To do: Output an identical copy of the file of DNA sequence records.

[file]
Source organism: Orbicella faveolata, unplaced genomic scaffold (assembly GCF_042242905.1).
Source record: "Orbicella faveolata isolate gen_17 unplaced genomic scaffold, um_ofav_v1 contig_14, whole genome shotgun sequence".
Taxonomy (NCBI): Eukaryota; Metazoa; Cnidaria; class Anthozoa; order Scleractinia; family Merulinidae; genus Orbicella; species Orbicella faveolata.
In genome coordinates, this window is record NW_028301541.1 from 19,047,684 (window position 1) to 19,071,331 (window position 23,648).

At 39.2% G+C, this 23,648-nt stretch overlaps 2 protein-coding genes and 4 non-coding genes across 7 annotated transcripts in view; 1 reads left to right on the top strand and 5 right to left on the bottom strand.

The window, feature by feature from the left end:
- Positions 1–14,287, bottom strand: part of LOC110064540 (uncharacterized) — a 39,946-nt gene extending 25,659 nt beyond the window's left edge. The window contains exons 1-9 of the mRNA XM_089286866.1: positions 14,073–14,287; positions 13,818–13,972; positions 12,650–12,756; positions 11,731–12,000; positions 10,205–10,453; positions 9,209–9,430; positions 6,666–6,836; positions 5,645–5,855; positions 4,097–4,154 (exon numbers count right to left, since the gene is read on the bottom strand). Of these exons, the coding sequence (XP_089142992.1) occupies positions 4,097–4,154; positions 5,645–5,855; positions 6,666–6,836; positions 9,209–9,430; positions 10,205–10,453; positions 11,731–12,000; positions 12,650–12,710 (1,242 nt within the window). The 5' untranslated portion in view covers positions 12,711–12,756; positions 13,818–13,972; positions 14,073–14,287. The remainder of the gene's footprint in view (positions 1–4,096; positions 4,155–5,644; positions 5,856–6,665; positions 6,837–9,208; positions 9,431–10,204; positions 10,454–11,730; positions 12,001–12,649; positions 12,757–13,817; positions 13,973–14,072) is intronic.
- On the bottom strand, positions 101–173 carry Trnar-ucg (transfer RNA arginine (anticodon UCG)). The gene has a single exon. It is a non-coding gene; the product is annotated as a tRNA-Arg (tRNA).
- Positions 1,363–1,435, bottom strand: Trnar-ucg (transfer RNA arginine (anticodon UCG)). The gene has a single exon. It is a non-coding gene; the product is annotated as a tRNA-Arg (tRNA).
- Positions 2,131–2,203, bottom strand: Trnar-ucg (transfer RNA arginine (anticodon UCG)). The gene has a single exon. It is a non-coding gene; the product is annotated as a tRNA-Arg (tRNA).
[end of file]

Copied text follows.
Source organism: Orbicella faveolata, unplaced genomic scaffold (assembly GCF_042242905.1).
Source record: "Orbicella faveolata isolate gen_17 unplaced genomic scaffold, um_ofav_v1 contig_14, whole genome shotgun sequence".
Taxonomy (NCBI): Eukaryota; Metazoa; Cnidaria; class Anthozoa; order Scleractinia; family Merulinidae; genus Orbicella; species Orbicella faveolata.
In genome coordinates, this window is record NW_028301541.1 from 19,047,684 (window position 1) to 19,071,331 (window position 23,648).

At 39.2% G+C, this 23,648-nt stretch overlaps 2 protein-coding genes and 4 non-coding genes across 7 annotated transcripts in view; 1 reads left to right on the top strand and 5 right to left on the bottom strand.

The window, feature by feature from the left end:
- Positions 1–14,287, bottom strand: part of LOC110064540 (uncharacterized) — a 39,946-nt gene extending 25,659 nt beyond the window's left edge. The window contains exons 1-9 of the mRNA XM_089286866.1: positions 14,073–14,287; positions 13,818–13,972; positions 12,650–12,756; positions 11,731–12,000; positions 10,205–10,453; positions 9,209–9,430; positions 6,666–6,836; positions 5,645–5,855; positions 4,097–4,154 (exon numbers count right to left, since the gene is read on the bottom strand). Of these exons, the coding sequence (XP_089142992.1) occupies positions 4,097–4,154; positions 5,645–5,855; positions 6,666–6,836; positions 9,209–9,430; positions 10,205–10,453; positions 11,731–12,000; positions 12,650–12,710 (1,242 nt within the window). The 5' untranslated portion in view covers positions 12,711–12,756; positions 13,818–13,972; positions 14,073–14,287. The remainder of the gene's footprint in view (positions 1–4,096; positions 4,155–5,644; positions 5,856–6,665; positions 6,837–9,208; positions 9,431–10,204; positions 10,454–11,730; positions 12,001–12,649; positions 12,757–13,817; positions 13,973–14,072) is intronic.
- On the bottom strand, positions 101–173 carry Trnar-ucg (transfer RNA arginine (anticodon UCG)). The gene has a single exon. It is a non-coding gene; the product is annotated as a tRNA-Arg (tRNA).
- Positions 1,363–1,435, bottom strand: Trnar-ucg (transfer RNA arginine (anticodon UCG)). The gene has a single exon. It is a non-coding gene; the product is annotated as a tRNA-Arg (tRNA).
- Positions 2,131–2,203, bottom strand: Trnar-ucg (transfer RNA arginine (anticodon UCG)). The gene has a single exon. It is a non-coding gene; the product is annotated as a tRNA-Arg (tRNA).